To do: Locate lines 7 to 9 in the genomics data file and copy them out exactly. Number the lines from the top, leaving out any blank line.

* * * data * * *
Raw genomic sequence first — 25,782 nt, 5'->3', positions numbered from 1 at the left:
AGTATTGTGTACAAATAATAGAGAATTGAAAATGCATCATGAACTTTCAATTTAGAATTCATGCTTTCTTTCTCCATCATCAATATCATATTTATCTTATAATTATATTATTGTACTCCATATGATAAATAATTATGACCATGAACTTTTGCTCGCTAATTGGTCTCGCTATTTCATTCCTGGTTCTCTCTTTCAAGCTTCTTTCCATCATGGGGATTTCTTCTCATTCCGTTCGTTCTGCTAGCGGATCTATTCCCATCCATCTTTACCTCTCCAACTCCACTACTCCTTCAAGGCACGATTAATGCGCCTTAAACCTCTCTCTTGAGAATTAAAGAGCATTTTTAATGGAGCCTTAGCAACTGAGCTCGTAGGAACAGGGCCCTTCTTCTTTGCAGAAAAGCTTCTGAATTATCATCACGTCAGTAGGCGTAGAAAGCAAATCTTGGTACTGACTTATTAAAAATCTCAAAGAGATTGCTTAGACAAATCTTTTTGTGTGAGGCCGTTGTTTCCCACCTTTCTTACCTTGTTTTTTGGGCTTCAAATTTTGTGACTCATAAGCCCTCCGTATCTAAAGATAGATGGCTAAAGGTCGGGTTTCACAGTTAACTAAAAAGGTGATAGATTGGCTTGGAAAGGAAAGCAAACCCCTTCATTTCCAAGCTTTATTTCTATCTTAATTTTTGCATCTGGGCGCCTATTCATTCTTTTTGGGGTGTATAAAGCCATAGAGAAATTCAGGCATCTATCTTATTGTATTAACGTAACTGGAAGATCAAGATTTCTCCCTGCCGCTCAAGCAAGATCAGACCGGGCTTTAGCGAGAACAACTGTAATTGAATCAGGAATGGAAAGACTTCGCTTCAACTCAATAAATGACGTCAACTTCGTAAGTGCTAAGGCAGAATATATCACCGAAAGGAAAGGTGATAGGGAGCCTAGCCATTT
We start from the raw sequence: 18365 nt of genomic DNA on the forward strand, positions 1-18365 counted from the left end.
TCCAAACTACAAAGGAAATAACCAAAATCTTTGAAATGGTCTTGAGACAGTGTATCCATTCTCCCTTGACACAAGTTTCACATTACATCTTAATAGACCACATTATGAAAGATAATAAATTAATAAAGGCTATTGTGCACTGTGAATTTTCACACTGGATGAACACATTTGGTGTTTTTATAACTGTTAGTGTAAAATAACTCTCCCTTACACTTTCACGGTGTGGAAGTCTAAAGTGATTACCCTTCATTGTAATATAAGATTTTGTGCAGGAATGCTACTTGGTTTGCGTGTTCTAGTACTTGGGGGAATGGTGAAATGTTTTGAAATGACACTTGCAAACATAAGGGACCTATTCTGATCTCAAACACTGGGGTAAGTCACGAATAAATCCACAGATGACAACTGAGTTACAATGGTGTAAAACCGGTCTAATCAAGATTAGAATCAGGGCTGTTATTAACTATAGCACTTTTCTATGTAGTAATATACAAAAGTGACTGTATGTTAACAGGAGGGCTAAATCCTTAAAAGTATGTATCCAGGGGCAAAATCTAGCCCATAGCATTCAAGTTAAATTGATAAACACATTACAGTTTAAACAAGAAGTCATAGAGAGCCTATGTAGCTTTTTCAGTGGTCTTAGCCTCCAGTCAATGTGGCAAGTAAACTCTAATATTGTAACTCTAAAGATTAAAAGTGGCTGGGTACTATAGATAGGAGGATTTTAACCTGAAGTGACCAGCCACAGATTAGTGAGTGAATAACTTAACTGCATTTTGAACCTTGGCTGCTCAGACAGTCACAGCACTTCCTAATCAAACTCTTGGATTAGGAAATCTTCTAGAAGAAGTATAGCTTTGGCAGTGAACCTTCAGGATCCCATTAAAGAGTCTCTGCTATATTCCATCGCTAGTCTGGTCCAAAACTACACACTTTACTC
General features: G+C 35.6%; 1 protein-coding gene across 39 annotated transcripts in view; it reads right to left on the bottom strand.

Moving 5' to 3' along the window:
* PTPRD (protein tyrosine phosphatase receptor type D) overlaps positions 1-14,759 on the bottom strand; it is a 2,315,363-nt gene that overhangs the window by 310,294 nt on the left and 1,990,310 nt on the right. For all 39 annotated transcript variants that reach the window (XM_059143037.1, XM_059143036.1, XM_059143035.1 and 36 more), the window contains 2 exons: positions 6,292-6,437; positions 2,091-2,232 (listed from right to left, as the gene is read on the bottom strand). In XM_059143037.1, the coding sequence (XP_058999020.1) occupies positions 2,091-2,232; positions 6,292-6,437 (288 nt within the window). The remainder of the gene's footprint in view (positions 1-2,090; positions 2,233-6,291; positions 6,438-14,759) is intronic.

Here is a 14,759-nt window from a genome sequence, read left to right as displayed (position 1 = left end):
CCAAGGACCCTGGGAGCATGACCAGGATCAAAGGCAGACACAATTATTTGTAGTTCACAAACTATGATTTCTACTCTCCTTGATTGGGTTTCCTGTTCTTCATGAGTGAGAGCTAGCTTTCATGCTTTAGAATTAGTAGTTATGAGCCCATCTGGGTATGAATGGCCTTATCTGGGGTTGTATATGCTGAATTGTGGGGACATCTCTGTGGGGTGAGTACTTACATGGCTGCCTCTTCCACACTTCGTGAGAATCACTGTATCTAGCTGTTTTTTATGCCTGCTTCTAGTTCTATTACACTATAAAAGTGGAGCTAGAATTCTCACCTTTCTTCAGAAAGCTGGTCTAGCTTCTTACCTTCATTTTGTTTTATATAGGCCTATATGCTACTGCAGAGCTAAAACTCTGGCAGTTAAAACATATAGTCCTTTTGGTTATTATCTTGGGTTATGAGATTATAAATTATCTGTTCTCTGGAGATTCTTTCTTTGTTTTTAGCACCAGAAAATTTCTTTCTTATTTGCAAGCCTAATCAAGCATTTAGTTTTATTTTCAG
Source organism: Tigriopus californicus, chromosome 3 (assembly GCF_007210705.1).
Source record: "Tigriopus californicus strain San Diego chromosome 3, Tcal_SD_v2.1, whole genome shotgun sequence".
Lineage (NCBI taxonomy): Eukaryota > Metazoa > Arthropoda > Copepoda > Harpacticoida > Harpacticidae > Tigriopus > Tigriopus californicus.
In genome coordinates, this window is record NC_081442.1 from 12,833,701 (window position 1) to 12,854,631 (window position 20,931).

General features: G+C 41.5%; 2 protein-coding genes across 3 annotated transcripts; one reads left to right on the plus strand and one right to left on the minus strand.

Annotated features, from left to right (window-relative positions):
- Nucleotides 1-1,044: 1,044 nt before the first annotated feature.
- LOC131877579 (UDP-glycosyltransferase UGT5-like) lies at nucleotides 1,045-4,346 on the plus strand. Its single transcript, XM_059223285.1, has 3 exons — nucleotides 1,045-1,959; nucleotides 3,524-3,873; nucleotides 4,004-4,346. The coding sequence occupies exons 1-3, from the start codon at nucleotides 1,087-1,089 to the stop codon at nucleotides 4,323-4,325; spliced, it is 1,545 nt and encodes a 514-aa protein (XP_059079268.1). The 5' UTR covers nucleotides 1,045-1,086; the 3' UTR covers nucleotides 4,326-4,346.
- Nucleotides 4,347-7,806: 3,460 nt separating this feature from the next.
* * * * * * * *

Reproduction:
* PTPRD (protein tyrosine phosphatase receptor type D) overlaps positions 1-14,759 on the bottom strand; it is a 2,315,363-nt gene that overhangs the window by 310,294 nt on the left and 1,990,310 nt on the right. For all 39 annotated transcript variants that reach the window (XM_059143037.1, XM_059143036.1, XM_059143035.1 and 36 more), the window contains 2 exons: positions 6,292-6,437; positions 2,091-2,232 (listed from right to left, as the gene is read on the bottom strand). In XM_059143037.1, the coding sequence (XP_058999020.1) occupies positions 2,091-2,232; positions 6,292-6,437 (288 nt within the window). The remainder of the gene's footprint in view (positions 1-2,090; positions 2,233-6,291; positions 6,438-14,759) is intronic.

Here is a 14,759-nt window from a genome sequence, read left to right as displayed (position 1 = left end):
CCAAGGACCCTGGGAGCATGACCAGGATCAAAGGCAGACACAATTATTTGTAGTTCACAAACTATGATTTCTACTCTCCTTGATTGGGTTTCCTGTTCTTCATGAGTGAGAGCTAGCTTTCATGCTTTAGAATTAGTAGTTATGAGCCCATCTGGGTATGAATGGCCTTATCTGGGGTTGTATATGCTGAATTGTGGGGACATCTCTGTGGGGTGAGTACTTACATGGCTGCCTCTTCCACACTTCGTGAGAATCACTGTATCTAGCTGTTTTTTATGCCTGCTTCTAGTTCTATTACACTATAAAAGTGGAGCTAGAATTCTCACCTTTCTTCAGAAAGCTGGTCTAGCTTCTTACCTTCATTTTGTTTTATATAGGCCTATATGCTACTGCAGAGCTAAAACTCTGGCAGTTAAAACATATAGTCCTTTTGGTTATTATCTTGGGTTATGAGATTATAAATTATCTGTTCTCTGGAGATTCTTTCTTTGTTTTTAGCACCAGAAAATTTCTTTCTTATTTGCAAGCCTAATCAAGCATTTAGTTTTATTTTCAG